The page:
95th ESA Annual Meeting (August 1 -- 6, 2010)

OOS 33-8 - CANCELLED - Climate change and extinctions: Time for triage?

Wednesday, August 4, 2010: 4:00 PM
310-311, David L Lawrence Convention Center
Terry Root, Jerry Yang & Akiko Yamazaki Environment & Energy Building, Woods Institute for the Environment / Stanford University, Stanford, CA
Background/Question/Methods and Results/Conclusions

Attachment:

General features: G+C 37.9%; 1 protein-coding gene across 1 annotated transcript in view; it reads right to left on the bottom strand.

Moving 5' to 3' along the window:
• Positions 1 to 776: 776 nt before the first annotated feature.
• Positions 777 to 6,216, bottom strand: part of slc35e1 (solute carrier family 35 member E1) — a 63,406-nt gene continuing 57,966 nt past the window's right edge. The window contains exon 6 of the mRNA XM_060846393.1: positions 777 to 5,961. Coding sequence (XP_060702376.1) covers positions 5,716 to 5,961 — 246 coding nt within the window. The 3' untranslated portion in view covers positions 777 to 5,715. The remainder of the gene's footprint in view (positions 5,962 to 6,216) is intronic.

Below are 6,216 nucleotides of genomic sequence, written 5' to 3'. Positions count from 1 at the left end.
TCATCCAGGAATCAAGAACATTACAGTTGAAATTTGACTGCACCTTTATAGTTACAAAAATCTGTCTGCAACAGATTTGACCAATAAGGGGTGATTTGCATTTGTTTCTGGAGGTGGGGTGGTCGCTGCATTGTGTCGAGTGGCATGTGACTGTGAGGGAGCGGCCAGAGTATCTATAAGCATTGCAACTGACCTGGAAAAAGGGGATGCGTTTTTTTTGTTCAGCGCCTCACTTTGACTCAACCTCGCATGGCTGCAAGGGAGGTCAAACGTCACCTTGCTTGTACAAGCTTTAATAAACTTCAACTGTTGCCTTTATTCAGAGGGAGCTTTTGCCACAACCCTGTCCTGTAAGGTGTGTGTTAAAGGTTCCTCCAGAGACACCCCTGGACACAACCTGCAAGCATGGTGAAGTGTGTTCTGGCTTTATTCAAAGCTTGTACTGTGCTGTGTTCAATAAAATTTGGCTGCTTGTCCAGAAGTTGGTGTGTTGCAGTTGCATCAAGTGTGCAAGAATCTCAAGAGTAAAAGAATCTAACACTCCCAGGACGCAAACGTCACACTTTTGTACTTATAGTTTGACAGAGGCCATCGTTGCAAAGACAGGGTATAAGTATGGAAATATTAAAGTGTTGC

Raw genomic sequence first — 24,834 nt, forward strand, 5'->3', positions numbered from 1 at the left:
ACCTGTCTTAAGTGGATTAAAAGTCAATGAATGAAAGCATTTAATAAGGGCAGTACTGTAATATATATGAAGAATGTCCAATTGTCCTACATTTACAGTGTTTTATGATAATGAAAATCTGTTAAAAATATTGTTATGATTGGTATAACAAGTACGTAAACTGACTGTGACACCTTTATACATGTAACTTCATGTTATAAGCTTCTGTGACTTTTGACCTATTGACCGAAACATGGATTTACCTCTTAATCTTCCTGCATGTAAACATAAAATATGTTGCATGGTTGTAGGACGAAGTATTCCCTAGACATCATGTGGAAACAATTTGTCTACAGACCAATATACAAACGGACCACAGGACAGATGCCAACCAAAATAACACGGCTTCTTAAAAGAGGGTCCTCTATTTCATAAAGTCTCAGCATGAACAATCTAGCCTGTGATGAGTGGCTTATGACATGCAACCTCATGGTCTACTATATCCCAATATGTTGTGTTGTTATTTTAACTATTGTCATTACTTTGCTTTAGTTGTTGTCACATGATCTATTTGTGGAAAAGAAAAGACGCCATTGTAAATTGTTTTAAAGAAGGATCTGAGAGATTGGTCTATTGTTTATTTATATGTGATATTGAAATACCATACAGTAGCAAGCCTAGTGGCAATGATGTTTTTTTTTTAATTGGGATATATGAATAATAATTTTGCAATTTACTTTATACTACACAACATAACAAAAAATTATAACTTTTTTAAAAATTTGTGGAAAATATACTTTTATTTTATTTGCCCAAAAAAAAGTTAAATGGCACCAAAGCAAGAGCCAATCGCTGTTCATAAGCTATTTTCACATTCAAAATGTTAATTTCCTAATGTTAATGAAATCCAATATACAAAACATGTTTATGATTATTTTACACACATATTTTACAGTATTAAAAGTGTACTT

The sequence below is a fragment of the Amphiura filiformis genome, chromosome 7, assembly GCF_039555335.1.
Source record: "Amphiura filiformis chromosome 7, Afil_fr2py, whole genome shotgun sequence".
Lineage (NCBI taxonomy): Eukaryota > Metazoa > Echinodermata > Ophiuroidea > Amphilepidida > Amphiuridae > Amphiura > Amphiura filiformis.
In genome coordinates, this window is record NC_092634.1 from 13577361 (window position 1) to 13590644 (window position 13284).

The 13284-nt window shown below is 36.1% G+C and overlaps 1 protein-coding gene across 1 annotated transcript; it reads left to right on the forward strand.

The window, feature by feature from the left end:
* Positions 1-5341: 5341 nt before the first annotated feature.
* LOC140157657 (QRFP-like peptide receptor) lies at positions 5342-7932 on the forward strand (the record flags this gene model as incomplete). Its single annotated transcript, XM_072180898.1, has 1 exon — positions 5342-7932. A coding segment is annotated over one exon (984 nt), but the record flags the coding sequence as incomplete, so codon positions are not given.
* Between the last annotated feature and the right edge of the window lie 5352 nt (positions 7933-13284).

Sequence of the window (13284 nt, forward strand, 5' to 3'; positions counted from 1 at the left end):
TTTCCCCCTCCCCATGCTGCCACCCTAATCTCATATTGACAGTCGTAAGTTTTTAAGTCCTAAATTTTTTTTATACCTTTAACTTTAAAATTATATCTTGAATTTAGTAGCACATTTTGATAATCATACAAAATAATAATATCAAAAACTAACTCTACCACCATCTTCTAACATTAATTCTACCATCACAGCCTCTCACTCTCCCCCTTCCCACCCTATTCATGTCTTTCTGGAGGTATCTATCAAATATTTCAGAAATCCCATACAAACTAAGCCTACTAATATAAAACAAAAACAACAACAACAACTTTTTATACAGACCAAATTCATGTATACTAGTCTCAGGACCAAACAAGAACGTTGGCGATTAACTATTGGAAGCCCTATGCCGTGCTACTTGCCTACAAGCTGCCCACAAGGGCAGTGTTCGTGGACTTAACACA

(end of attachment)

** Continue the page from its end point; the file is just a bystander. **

Over the last 100 years our globe has warmed ~0.8oC and the warming continues to escalate.  Depending on policies and new technologies we implement, global average temperature could follow various trajectories.  A lower trajectory has the globe warming only a degree or 2 hotter than it was at the beginning of the 20th Century, and a higher trajectory could mean at the later part of 21st Century the warming could be up 6o or 10oC. Because of time lags that are expected with implementing different policies and distributing new technologies, these two temperature-trajectory extremes are predicted to have roughly similar temperatures until around 2050. Therefore, plants and animals at mid-century will quite likely be facing anywhere from 2o to 4oC rise in global temperatures.  The most recent Intergovernmental Panel for Climate Change states that around 2oC, as many as 20% of the known species could be committed to extinction.  Thus, the number of possible extinctions will be larger than humans can prevent using different management strategies.  Saving as many species as possible in this crisis may require barrowing a technique “triage” that is used in medical crises, when the need is much larger than the available resources.  Triage requires a lot of advanced planning.  Should we start now?